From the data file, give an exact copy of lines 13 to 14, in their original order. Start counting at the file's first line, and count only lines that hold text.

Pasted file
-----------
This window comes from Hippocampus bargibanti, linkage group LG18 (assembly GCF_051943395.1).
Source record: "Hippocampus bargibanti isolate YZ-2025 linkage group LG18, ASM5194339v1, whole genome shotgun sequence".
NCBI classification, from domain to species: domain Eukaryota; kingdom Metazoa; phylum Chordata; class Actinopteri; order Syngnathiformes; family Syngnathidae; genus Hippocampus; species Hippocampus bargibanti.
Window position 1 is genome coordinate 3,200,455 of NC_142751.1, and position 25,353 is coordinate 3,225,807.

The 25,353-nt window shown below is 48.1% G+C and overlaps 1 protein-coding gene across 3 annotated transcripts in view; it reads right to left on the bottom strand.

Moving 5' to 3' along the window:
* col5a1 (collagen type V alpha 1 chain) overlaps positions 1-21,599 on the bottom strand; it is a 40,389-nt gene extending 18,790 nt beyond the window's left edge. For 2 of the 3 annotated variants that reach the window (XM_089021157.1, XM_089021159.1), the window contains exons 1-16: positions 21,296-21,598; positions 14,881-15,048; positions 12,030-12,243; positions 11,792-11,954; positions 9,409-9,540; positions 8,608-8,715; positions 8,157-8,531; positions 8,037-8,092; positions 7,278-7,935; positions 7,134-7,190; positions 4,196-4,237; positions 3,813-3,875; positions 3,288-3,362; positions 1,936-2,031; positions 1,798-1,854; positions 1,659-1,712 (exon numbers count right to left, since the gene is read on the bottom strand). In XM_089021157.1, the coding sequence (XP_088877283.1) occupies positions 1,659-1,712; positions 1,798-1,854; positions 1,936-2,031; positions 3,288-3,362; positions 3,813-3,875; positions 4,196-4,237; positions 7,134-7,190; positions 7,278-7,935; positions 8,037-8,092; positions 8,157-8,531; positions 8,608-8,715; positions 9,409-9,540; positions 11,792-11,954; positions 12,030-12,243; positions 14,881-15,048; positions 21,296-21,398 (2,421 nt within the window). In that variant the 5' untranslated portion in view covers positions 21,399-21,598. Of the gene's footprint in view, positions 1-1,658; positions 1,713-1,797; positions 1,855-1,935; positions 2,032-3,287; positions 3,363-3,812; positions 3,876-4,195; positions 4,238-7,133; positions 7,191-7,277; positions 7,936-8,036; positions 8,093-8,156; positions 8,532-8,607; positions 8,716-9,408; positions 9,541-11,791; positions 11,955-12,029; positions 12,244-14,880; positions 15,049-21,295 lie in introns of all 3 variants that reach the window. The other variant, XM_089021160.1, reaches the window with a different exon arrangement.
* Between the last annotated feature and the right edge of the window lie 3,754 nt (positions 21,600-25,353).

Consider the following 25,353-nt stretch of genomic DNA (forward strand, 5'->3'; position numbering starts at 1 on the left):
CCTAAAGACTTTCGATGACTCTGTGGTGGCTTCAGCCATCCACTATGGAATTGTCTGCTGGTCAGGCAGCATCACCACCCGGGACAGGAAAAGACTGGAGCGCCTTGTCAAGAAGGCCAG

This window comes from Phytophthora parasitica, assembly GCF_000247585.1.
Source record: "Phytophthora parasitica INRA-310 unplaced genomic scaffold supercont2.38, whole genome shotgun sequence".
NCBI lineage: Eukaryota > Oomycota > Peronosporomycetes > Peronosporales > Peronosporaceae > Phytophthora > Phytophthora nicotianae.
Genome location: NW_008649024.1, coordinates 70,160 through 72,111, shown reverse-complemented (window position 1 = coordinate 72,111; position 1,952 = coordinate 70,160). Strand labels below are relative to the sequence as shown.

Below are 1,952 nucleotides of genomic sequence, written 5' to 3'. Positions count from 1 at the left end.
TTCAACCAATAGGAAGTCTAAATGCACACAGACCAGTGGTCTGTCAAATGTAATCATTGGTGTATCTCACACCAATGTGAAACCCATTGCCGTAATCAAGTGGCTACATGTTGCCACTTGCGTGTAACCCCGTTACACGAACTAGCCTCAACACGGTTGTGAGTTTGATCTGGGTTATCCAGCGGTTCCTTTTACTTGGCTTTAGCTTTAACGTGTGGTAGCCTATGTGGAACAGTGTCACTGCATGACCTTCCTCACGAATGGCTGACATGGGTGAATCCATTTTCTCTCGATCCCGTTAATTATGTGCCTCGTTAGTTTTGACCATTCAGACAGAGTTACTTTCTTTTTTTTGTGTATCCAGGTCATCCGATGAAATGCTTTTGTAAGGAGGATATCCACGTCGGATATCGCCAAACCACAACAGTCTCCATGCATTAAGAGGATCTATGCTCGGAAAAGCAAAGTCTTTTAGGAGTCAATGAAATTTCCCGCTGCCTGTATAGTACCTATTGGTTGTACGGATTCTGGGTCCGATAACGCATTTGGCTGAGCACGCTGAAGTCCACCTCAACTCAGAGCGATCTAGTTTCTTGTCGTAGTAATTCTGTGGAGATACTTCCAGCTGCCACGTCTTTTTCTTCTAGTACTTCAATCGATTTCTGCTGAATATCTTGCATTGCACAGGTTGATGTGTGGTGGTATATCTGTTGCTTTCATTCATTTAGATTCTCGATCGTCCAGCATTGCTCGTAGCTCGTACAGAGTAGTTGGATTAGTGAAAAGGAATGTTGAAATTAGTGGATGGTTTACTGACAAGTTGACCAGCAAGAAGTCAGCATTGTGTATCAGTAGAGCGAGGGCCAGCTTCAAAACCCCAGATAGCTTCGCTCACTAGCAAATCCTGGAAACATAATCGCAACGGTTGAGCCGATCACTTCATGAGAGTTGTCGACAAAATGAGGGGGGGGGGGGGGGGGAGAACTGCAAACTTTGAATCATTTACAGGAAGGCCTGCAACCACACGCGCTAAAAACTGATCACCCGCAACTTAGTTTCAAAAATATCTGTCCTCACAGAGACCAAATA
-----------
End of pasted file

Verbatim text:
NCBI lineage: Eukaryota > Oomycota > Peronosporomycetes > Peronosporales > Peronosporaceae > Phytophthora > Phytophthora nicotianae.
Genome location: NW_008649024.1, coordinates 70,160 through 72,111, shown reverse-complemented (window position 1 = coordinate 72,111; position 1,952 = coordinate 70,160). Strand labels below are relative to the sequence as shown.